I loved performing.
It was something I was born to do. At least, that is what Claude said. He always thought I was something special even if I did perform for a bunch of ragamuffin children in an orphanage. Claude always had a way of encouraging people to be there very best, even when he himself was the farthest thing from.
You know, it always confused me as to how a man who was a drunk, poor as dirt and who cleaned out a hovel of an orphanage for a minuscule living could be such a kind man who had words of wisdom that he dropped from his lips like diamonds that he bestowed upon the needy with grace.
The day he had died had been a nightmare. No one ever knew of Claude Rennoit, and they had plowed him over in the streets as if he had been nothing. In their eyes, he was nothing, but in the eyes of 38 children, he was the sun to their dark world.
Did I want to walk a tightrope and perform to a bunch of rich kids every day in central park? Making children who had everything handed to them laugh and enjoy their day? Did I want their parents throwing coins for me on the ground as if I were a dog who would crawl around to pick them up?
In case you are wondering, the answer is no. But I did it for Claude. I did it for the 37 other souls who needed me. I did it for myself, but most importantly, I did it to fill a hole inside of me that could never be filled by anything else. Some people called it destiny, others a calling. . . But to me it was simply filling a hole that yawned in my beating heart.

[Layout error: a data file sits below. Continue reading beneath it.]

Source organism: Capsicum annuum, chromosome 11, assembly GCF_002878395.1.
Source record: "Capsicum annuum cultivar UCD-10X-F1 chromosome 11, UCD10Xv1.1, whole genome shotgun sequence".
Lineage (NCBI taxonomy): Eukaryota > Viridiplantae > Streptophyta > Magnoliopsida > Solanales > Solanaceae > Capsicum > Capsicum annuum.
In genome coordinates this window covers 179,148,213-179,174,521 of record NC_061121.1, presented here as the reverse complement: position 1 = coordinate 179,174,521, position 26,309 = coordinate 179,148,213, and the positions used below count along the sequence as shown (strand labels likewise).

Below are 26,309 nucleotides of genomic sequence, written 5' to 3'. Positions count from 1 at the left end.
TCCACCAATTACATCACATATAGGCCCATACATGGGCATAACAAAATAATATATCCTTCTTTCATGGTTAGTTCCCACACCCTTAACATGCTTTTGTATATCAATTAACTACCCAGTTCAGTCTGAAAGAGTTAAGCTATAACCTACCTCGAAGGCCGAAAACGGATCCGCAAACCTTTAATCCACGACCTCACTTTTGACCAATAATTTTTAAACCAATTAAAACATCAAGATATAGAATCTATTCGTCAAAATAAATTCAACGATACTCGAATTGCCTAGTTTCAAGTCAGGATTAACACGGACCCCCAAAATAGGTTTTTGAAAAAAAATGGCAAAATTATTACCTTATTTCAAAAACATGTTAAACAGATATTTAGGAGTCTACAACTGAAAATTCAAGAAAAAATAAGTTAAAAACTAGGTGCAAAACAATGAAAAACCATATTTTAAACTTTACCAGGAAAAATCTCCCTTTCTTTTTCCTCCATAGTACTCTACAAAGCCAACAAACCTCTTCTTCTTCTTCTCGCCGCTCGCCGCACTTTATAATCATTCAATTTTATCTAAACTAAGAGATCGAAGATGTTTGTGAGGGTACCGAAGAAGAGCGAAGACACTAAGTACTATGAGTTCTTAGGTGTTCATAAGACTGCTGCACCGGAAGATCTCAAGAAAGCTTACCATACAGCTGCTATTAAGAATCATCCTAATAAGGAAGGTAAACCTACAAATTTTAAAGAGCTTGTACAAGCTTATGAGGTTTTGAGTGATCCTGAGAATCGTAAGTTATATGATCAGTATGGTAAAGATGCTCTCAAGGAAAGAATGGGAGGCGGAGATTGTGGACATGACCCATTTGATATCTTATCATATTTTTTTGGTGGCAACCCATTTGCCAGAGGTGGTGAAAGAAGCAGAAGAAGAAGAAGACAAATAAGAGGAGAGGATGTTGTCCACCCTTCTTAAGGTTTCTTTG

I took a breath and took three steps across the rope. Feeling it’s one inch rounded thickness through the thin soles of my shoes. I never took my eyes off the rope and I could hear the onlookers bate their breath. I looked up and raised my hands above my heads, feeling one with the rope and swaying with it as if we were glued together. I stared fixedly at the rope and counted to three as I bent my legs and arched my back. At four, I simultaneously jumped and swung my arms forward. Picturing the rope in my head, I felt it beneath my feet as I landed and curled my toes around it’s familiar shape. The gasps, then applause that met my fete filled my heart with delight.
I was indeed born to do this.
What did you think of this prompt? I don’t know why, but it pulled at me. . . I may or may not want to write a story about these orphans. . . Wheels are turnin’ folks. . . and you all know what happened last time with that whole scenario. . . I published a book out of it. . . *hint: Bound*
By God’s Grace,